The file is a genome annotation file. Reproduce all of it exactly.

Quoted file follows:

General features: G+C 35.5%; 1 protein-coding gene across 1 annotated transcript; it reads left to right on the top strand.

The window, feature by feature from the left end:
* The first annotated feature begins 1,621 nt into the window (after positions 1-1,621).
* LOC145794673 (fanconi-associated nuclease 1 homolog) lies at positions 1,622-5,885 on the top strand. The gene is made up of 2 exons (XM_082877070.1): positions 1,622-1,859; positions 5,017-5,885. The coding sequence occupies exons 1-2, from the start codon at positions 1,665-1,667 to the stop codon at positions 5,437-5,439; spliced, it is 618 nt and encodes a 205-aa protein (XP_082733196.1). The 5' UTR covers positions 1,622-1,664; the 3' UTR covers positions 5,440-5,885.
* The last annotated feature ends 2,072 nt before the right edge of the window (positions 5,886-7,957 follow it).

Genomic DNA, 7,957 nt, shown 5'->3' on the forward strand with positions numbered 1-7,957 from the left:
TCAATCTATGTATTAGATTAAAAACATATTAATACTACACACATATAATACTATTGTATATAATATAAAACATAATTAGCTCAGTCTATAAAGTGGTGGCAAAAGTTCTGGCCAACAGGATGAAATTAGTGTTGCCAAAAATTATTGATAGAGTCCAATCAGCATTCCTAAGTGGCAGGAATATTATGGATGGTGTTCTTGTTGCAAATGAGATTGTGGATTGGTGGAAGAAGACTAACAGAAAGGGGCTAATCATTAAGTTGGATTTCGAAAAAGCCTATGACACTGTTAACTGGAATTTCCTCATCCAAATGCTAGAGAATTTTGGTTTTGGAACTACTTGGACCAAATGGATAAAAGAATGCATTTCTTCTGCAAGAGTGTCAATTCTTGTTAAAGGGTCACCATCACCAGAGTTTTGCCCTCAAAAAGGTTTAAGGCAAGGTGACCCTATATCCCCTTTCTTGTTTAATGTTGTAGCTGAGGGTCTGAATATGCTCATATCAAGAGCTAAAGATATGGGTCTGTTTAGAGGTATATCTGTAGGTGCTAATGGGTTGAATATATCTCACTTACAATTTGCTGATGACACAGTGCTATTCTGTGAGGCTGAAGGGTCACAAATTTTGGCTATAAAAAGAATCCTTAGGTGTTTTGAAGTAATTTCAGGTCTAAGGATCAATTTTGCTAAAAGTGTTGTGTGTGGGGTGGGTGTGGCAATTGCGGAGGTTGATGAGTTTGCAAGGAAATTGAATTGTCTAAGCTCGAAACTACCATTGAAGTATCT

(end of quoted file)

General features: G+C 35.5%; 1 protein-coding gene across 1 annotated transcript; it reads left to right on the top strand.

The window, feature by feature from the left end:
* The first annotated feature begins 1,621 nt into the window (after positions 1-1,621).
* LOC145794673 (fanconi-associated nuclease 1 homolog) lies at positions 1,622-5,885 on the top strand. The gene is made up of 2 exons (XM_082877070.1): positions 1,622-1,859; positions 5,017-5,885. The coding sequence occupies exons 1-2, from the start codon at positions 1,665-1,667 to the stop codon at positions 5,437-5,439; spliced, it is 618 nt and encodes a 205-aa protein (XP_082733196.1). The 5' UTR covers positions 1,622-1,664; the 3' UTR covers positions 5,440-5,885.
* The last annotated feature ends 2,072 nt before the right edge of the window (positions 5,886-7,957 follow it).

Genomic DNA, 7,957 nt, shown 5'->3' on the forward strand with positions numbered 1-7,957 from the left:
TCAATCTATGTATTAGATTAAAAACATATTAATACTACACACATATAATACTATTGTATATAATATAAAACATAATTAGCTCAGTCTATAAAGTGGTGGCAAAAGTTCTGGCCAACAGGATGAAATTAGTGTTGCCAAAAATTATTGATAGAGTCCAATCAGCATTCCTAAGTGGCAGGAATATTATGGATGGTGTTCTTGTTGCAAATGAGATTGTGGATTGGTGGAAGAAGACTAACAGAAAGGGGCTAATCATTAAGTTGGATTTCGAAAAAGCCTATGACACTGTTAACTGGAATTTCCTCATCCAAATGCTAGAGAATTTTGGTTTTGGAACTACTTGGACCAAATGGATAAAAGAATGCATTTCTTCTGCAAGAGTGTCAATTCTTGTTAAAGGGTCACCATCACCAGAGTTTTGCCCTCAAAAAGGTTTAAGGCAAGGTGACCCTATATCCCCTTTCTTGTTTAATGTTGTAGCTGAGGGTCTGAATATGCTCATATCAAGAGCTAAAGATATGGGTCTGTTTAGAGGTATATCTGTAGGTGCTAATGGGTTGAATATATCTCACTTACAATTTGCTGATGACACAGTGCTATTCTGTGAGGCTGAAGGGTCACAAATTTTGGCTATAAAAAGAATCCTTAGGTGTTTTGAAGTAATTTCAGGTCTAAGGATCAATTTTGCTAAAAGTGTTGTGTGTGGGGTGGGTGTGGCAATTGCGGAGGTTGATGAGTTTGCAAGGAAATTGAATTGTCTAAGCTCGAAACTACCATTGAAGTATCT